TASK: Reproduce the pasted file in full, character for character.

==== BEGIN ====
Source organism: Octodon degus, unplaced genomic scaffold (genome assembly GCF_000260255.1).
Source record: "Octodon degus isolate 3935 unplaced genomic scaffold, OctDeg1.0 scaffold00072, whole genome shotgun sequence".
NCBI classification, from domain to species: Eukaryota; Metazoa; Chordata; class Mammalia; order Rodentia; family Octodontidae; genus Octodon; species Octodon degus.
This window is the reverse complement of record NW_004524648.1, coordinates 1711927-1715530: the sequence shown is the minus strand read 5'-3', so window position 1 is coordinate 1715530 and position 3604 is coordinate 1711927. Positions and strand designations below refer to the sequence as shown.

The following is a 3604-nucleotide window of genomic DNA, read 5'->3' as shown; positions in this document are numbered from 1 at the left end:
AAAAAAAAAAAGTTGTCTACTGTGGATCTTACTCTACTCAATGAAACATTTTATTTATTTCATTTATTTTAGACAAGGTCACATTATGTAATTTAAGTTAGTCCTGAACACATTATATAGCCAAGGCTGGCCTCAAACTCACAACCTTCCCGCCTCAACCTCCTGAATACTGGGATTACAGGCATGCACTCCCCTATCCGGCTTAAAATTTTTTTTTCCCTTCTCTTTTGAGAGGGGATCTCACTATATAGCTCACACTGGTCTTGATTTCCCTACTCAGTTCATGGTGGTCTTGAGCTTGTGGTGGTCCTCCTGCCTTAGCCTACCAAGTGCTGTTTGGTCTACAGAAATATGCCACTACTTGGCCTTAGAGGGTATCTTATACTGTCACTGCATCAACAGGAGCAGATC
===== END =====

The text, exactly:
Source organism: Octodon degus, unplaced genomic scaffold (genome assembly GCF_000260255.1).
Source record: "Octodon degus isolate 3935 unplaced genomic scaffold, OctDeg1.0 scaffold00072, whole genome shotgun sequence".
NCBI classification, from domain to species: Eukaryota; Metazoa; Chordata; class Mammalia; order Rodentia; family Octodontidae; genus Octodon; species Octodon degus.
This window is the reverse complement of record NW_004524648.1, coordinates 1711927-1715530: the sequence shown is the minus strand read 5'-3', so window position 1 is coordinate 1715530 and position 3604 is coordinate 1711927. Positions and strand designations below refer to the sequence as shown.

The following is a 3604-nucleotide window of genomic DNA, read 5'->3' as shown; positions in this document are numbered from 1 at the left end:
AAAAAAAAAAAGTTGTCTACTGTGGATCTTACTCTACTCAATGAAACATTTTATTTATTTCATTTATTTTAGACAAGGTCACATTATGTAATTTAAGTTAGTCCTGAACACATTATATAGCCAAGGCTGGCCTCAAACTCACAACCTTCCCGCCTCAACCTCCTGAATACTGGGATTACAGGCATGCACTCCCCTATCCGGCTTAAAATTTTTTTTTCCCTTCTCTTTTGAGAGGGGATCTCACTATATAGCTCACACTGGTCTTGATTTCCCTACTCAGTTCATGGTGGTCTTGAGCTTGTGGTGGTCCTCCTGCCTTAGCCTACCAAGTGCTGTTTGGTCTACAGAAATATGCCACTACTTGGCCTTAGAGGGTATCTTATACTGTCACTGCATCAACAGGAGCAGATC